Position angles and coplanarity of multiple systems from transit timing
Institut für Astrophysik, Georg-August-Universität, Friedrich-Hund-Platz 1, 37077 Göttingen, Germany
Received: 9 January 2013
Accepted: 4 September 2013
Aims. We compare the apparent difference in timing of transiting planets (or eclipsing binaries) that are observed from widely separated locations (parallactic delay).
Methods. A simple geometrical argument allows us to show that the apparent timing difference also depends on the sky position angle of the planetary (or secondary) orbit, relative to the ecliptic plane.
Results. Our calculation of the magnitude of the effect for all currently known planets (should they exhibit transits) find that almost 200 of them – mostly radial-velocity detected planets – have predicted timing effects greater than 1 s. We also compute the theoretical timing precision for the PLATO mission, which will observe a similar stellar population and find that a 1 s effect will frequently be easily observable. We also find that the sky coplanarity of multiple objects in the same system can be probed more easily than the sky position angle of each of the objects separately.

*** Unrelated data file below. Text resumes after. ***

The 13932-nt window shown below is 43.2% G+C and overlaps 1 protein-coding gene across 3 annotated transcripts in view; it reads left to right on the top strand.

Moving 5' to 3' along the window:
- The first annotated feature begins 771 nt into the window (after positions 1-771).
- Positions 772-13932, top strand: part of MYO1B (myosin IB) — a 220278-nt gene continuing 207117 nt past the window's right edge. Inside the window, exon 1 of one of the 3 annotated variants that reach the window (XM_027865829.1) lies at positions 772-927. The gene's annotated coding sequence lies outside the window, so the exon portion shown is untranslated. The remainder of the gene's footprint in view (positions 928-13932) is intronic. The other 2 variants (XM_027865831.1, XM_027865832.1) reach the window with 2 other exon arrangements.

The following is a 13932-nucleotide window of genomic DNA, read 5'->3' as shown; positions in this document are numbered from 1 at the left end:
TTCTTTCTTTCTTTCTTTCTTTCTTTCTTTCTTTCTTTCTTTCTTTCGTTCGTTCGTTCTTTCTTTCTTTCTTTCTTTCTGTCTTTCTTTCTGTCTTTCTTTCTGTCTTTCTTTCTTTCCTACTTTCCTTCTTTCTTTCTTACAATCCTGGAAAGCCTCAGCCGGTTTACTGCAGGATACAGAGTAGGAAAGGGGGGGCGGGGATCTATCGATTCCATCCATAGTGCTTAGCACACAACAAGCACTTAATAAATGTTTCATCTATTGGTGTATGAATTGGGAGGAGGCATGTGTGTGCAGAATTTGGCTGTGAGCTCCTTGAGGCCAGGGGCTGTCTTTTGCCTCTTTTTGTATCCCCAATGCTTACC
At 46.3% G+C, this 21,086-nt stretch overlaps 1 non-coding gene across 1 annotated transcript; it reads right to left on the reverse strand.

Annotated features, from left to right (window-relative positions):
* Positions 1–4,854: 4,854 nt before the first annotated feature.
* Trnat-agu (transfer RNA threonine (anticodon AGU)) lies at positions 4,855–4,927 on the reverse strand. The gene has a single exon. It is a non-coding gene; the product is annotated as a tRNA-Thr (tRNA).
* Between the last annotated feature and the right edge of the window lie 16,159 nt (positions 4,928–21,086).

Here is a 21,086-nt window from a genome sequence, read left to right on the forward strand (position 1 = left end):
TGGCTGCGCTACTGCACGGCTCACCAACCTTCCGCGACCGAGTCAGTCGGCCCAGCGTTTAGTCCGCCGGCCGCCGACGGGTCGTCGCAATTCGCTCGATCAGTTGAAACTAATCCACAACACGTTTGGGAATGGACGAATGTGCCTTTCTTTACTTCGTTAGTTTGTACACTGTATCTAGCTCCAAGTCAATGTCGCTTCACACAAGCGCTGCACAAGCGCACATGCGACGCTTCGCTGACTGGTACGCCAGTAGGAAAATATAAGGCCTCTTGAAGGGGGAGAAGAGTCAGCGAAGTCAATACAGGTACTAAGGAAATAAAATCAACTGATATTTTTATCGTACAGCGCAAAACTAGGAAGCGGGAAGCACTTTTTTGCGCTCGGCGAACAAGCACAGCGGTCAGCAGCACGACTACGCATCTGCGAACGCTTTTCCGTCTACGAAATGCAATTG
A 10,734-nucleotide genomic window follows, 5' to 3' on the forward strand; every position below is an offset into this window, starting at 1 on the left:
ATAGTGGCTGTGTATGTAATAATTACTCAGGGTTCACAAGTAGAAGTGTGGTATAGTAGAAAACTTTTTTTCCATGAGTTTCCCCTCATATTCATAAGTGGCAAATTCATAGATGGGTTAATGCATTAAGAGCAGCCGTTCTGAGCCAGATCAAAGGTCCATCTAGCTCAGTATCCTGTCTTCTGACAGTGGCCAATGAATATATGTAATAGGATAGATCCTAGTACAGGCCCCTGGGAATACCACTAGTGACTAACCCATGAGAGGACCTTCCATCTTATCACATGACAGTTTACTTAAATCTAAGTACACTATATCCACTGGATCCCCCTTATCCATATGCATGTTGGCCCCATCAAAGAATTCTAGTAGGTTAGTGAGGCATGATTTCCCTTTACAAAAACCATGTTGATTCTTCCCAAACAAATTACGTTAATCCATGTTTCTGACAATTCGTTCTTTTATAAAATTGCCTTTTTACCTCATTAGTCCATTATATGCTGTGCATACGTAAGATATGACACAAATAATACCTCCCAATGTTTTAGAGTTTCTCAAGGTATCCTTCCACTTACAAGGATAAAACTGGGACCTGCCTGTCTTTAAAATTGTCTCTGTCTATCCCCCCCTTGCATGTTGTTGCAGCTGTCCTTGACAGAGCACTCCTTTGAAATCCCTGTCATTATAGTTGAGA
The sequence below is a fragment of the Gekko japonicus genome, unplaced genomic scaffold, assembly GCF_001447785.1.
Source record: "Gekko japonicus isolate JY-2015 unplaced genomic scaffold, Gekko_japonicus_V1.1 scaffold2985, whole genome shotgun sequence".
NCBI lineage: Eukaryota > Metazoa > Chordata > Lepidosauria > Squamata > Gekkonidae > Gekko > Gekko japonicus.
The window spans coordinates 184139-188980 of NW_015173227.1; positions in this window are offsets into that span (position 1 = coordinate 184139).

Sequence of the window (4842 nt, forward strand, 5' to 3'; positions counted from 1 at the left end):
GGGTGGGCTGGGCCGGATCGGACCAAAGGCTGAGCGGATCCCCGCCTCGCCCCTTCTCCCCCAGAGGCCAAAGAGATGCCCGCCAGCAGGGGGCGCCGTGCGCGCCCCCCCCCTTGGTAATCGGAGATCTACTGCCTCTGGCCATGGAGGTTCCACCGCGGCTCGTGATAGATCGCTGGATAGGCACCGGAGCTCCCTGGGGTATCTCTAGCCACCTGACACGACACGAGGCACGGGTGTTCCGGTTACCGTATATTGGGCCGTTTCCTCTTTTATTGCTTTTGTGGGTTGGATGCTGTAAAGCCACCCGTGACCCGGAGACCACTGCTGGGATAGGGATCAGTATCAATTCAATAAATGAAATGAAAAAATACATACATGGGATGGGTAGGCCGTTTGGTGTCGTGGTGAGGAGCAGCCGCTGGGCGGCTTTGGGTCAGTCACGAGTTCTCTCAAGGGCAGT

Conclusions. We show that a new observable from transit photometry becomes available when very high-precision transit timing is available. We find that there is a good match between projected capabilities of the future space missions PLATO and CHEOPS and the new observable. We specify some initial science questions that this new observable may be able to address.
Key words: techniques: photometric / planetary systems
© ESO, 2013